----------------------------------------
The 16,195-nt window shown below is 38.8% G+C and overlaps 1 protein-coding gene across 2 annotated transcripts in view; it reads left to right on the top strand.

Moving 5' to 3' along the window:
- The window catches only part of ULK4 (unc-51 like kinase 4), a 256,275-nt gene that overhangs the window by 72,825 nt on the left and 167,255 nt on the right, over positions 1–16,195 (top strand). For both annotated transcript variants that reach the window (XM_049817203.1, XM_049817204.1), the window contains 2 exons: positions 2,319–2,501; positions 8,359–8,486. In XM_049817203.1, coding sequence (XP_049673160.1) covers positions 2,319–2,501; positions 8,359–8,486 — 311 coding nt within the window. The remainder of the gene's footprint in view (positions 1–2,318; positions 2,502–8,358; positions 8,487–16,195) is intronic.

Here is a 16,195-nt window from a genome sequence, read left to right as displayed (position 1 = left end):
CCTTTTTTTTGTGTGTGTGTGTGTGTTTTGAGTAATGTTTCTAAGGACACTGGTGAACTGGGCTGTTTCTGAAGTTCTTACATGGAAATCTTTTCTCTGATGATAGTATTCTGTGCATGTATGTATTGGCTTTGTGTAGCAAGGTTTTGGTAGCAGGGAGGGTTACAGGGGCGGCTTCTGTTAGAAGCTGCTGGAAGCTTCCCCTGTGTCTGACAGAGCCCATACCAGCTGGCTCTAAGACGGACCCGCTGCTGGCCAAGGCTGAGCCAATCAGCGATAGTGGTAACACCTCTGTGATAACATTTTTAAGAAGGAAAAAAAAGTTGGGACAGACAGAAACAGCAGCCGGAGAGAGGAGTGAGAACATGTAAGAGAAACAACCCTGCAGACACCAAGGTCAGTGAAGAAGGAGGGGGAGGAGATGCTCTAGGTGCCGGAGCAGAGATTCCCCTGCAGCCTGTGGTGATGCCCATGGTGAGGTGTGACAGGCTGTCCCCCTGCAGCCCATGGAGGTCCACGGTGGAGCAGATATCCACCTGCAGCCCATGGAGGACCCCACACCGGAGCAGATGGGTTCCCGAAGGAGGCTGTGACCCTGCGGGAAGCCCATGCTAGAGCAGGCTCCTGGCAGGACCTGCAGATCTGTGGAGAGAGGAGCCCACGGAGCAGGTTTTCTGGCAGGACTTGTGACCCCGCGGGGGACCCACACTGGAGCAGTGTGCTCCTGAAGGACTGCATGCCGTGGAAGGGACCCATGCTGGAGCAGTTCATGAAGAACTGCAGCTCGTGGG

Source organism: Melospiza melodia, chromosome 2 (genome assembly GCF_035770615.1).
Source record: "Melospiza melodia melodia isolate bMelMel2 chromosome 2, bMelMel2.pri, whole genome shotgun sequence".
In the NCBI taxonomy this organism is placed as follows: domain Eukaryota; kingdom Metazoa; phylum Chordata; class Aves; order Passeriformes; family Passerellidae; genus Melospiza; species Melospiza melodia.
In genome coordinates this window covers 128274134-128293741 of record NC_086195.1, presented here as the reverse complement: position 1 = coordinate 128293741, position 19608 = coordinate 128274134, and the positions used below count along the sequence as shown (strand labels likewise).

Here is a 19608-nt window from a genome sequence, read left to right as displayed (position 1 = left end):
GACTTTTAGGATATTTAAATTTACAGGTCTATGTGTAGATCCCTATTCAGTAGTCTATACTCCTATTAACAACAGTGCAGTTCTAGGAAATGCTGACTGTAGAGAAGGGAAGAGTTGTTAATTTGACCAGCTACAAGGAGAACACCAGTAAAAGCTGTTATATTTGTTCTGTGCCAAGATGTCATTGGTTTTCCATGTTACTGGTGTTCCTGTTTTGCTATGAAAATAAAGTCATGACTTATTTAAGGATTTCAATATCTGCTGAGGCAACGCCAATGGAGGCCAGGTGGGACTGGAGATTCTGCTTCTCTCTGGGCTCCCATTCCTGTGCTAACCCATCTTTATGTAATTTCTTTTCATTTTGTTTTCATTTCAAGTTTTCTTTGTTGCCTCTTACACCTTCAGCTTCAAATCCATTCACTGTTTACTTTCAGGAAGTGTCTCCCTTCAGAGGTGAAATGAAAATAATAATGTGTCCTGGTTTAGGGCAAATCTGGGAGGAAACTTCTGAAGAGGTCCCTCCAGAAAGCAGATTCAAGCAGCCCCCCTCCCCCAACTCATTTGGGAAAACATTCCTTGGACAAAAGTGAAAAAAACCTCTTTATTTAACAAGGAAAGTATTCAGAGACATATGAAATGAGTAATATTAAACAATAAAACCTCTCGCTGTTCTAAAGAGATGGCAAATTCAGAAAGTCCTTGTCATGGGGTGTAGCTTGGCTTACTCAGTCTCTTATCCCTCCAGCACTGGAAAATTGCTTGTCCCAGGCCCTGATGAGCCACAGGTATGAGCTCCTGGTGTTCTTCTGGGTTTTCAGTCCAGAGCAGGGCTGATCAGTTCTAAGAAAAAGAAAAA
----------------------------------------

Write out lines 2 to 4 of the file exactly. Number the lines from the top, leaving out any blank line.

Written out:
Moving 5' to 3' along the window:
- The window catches only part of ULK4 (unc-51 like kinase 4), a 256,275-nt gene that overhangs the window by 72,825 nt on the left and 167,255 nt on the right, over positions 1–16,195 (top strand). For both annotated transcript variants that reach the window (XM_049817203.1, XM_049817204.1), the window contains 2 exons: positions 2,319–2,501; positions 8,359–8,486. In XM_049817203.1, coding sequence (XP_049673160.1) covers positions 2,319–2,501; positions 8,359–8,486 — 311 coding nt within the window. The remainder of the gene's footprint in view (positions 1–2,318; positions 2,502–8,358; positions 8,487–16,195) is intronic.

Here is a 16,195-nt window from a genome sequence, read left to right as displayed (position 1 = left end):